Posted by: Kristen Hicks | June 6, 2011

Reading as a Teenager

There’s a great post at the NPR Monkey See blog about the fallacy of worrying too much about dark themes in the books teenagers read.

Like Linda Holmes, I also started reading Stephen King books at around 13 or 14 and had read just about every title with his name on it (and Richard Bachmann’s) that my High School library had by the time I was a Sophomore.  I also had earlier gotten through a large portion of the R.L. Stine books in Middle School and made an effort to stay up late enough on Saturdays (if memory serves) for Monstervision and devoured the many (heavily edited) horror movies that flooded the airwaves every October with zeal.

Somehow, in spite of this, I’m pretty sure I’ve grown up to be a largely well adjusted person who tries my best to live in a way that takes into account the good of those around me.

I should correct myself, I don’t think this was in spite of an interest in art that tackled dark and even violent themes, I think that this art, and the many, many other books and movies that I took in all played a role in helping me to understand my life with more perspective than I would have otherwise.  I have a very supportive family, lived in a very comfortable, but rather dull suburban environment and wouldn’t have ever had to think much about the fact that there are many other people in the world who have it much harder than me had art not brought this to my attention.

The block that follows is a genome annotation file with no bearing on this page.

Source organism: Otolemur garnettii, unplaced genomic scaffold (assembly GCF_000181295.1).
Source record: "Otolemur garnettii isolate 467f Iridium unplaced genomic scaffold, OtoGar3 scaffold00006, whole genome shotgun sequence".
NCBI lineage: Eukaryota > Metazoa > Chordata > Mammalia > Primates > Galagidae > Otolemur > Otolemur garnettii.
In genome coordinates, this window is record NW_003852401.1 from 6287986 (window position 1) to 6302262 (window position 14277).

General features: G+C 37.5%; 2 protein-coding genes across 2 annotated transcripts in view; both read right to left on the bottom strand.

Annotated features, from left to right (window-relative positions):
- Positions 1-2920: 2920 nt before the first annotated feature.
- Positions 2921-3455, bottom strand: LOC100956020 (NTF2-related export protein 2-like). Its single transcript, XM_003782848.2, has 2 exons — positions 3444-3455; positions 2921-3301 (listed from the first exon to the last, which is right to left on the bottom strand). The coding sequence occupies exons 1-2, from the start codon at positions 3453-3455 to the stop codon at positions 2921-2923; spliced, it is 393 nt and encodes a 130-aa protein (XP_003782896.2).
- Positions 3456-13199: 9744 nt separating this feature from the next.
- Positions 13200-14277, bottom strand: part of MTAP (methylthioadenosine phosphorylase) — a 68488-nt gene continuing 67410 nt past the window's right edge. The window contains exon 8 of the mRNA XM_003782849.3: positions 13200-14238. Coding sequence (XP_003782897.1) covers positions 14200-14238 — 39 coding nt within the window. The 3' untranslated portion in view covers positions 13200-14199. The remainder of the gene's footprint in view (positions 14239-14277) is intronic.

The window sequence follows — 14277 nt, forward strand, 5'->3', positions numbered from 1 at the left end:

Sure, it’s a little harder to point to something like Friday the 13th as providing valuable insight into how the world is a genuinely scary place to survive in for much of the world’s population than a book like The Hunger Games, which forces kids to face some of the grim realities of what life in a totalitarian police state where hunger is a daily issue might be like; but, I very much lived in a world where safety and comfort could be taken for granted and I think there was a value to being transported to stories where that wasn’t the case.  It taught me about something I had the luck not to face in my day to day life and prepared me for much more serious fare, such as when I spent a semester in college mired in the stories of torture victims disappeared during Argentina’s Dirty War, or reading more recently about things like the rape epidemic in the Congo.

It turns out, shielding American kids from the awareness of violence and suffering in the world isn’t doing a damn thing to help kids in other places who are actively facing violence and suffering every day.  Maybe we should turn our concern to more pressing matters?


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